(Joel Stashenko) A defense lawyer’s decision not to call his forensics expert to the stand because the attorney misunderstood procedural rules of expert testimony did not deprive his client of meaningful representation, a judge ruled.
Brooklyn Supreme Court Justice Albert Tomei (See Profile) denied defendant Gregory Morency’s CPL §440.10 motion to vacate his conviction and 15-year sentence for manslaughter based on Morency’s contention that errors by his 18-B assigned counsel, Kleon Andreadis, represented ineffective assistance of counsel.
Chiefly, Morency, in People v. Morency, 607/2008, took issue with the lawyer’s decision not to call defense forensics expert James Gannalo to the stand to rebut testimony from the prosecution’s expert about the 2008 shooting which resulted in the death of Morency’s girlfriend, Maribal Hernandez.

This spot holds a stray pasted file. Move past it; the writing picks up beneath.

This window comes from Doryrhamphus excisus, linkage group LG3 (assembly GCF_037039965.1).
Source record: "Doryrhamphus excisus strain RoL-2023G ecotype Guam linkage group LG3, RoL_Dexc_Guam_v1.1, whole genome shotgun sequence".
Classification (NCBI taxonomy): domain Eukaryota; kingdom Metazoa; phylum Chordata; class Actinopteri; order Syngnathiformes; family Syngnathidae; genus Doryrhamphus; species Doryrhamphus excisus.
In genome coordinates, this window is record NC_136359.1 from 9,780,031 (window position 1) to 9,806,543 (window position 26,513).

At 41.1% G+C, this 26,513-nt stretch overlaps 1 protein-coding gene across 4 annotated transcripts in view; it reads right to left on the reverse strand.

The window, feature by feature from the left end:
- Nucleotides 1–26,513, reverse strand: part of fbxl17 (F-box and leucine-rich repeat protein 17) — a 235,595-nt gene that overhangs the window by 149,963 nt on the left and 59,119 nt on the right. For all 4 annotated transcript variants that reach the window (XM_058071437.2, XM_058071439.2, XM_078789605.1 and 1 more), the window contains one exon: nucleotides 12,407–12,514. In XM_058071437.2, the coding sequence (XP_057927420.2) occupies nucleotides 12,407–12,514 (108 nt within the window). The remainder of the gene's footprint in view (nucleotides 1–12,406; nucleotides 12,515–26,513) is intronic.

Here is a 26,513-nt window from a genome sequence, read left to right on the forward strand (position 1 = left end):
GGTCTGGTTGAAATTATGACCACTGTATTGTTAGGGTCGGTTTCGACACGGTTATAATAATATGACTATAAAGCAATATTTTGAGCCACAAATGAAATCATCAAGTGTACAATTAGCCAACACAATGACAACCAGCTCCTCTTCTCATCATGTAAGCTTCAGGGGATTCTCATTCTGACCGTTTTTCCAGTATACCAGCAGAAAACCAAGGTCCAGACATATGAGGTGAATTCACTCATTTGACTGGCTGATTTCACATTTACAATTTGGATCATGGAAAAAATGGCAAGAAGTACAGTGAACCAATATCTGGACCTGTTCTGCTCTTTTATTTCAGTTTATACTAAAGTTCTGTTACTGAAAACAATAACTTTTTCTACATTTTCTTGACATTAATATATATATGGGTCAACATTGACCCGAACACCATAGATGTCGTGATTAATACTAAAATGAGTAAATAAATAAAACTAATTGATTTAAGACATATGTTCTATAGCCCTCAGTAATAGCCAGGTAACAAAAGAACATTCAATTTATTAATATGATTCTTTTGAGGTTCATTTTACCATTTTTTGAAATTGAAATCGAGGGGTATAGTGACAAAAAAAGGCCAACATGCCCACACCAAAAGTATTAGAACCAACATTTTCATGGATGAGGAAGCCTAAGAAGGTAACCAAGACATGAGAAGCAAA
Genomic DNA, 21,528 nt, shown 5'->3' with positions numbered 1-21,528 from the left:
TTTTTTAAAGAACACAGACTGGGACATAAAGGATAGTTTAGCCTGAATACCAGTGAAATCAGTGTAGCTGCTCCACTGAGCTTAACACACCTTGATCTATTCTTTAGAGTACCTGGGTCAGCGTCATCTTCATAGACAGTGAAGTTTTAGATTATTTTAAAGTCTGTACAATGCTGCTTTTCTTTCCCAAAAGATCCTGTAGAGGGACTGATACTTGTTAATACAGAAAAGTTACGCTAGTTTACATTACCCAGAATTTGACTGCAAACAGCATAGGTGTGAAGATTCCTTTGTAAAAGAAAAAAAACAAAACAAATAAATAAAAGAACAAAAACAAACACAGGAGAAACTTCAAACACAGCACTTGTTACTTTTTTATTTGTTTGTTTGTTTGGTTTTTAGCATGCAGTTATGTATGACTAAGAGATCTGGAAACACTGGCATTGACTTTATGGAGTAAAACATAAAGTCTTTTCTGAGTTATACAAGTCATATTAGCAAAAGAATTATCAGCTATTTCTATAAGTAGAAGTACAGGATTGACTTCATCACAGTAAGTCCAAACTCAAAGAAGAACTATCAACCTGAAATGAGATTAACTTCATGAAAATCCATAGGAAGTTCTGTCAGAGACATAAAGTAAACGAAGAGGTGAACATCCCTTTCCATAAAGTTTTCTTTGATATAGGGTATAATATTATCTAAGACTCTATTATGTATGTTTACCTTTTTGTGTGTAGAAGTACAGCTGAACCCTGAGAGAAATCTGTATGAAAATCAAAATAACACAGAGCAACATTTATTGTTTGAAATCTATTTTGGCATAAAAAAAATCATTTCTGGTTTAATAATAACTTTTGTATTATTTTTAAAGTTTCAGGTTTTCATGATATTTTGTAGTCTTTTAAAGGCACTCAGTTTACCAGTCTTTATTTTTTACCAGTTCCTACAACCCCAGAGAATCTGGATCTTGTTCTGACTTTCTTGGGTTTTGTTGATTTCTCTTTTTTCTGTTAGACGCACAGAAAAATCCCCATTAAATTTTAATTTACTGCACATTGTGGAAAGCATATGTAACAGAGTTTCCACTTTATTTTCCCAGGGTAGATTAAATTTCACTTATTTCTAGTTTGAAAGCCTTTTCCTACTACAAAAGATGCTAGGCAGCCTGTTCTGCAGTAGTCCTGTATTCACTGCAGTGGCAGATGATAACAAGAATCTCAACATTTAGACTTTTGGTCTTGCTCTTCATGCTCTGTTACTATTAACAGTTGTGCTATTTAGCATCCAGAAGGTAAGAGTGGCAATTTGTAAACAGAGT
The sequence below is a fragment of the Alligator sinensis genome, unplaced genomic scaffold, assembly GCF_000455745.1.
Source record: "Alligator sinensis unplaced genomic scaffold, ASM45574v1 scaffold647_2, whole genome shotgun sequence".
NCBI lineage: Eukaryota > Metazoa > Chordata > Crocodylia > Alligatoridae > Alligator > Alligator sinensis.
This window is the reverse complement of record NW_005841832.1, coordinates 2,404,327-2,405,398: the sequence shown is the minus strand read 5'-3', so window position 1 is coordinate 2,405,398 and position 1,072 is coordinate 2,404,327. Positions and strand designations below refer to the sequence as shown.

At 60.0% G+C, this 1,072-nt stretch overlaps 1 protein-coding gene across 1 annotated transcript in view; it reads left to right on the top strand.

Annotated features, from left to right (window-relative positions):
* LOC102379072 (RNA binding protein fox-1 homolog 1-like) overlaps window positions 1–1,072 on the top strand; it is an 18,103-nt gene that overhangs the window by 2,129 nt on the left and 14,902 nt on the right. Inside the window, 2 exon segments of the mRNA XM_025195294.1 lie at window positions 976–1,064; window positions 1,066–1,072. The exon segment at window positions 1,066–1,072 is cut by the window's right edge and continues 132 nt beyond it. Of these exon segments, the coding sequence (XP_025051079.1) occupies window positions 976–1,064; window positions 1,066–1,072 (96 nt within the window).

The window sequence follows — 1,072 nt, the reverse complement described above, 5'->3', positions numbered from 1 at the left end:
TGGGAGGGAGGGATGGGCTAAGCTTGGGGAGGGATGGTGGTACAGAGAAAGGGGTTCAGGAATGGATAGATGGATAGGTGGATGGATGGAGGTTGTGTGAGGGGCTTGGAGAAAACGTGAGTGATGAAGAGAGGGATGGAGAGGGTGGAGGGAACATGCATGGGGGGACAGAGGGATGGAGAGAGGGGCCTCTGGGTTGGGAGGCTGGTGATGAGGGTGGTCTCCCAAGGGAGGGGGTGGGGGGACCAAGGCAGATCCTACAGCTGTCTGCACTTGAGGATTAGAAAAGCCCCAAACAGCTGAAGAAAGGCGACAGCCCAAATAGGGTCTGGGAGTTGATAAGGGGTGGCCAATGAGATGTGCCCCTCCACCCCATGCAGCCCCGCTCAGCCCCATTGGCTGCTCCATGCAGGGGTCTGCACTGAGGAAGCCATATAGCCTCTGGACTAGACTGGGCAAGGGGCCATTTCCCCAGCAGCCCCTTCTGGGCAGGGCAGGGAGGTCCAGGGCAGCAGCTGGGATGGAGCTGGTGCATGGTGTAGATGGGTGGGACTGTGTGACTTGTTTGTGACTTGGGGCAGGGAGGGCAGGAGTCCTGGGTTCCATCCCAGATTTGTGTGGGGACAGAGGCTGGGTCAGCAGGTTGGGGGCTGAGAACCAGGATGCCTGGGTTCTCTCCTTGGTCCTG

Andreadis said he asked Gannalo to attend the trial and listen to testimony from prosecution expert Edward Hueske, so Gannalo could immediately advise Andreadis what to ask Hueske during cross-examination.
Tomei said Andreadis, who had more than 20 years’ experience as a defense attorney, mistakenly believed that Gannalo could not be in the courtroom to hear Hueske’s testimony and still be called as a witness for the defense.
Tomei pointed out, however, that under the state Court of Appeals’ ruling in People v. Santana, 80 NY2d 92 (1992), the reasons precluding a fact witness from hearing the testimony of other fact witnesses during a trial do not apply to expert witnesses. Therefore, Gannalo was free to both hear Hueske’s testimony and to testify himself.
The judge noted that Andreadis also opted not to hire a second expert witness to appear in Gannalo’s stead, preferring to let his cross-examination of Hueske suffice to cast doubts on the prosecution’s expert.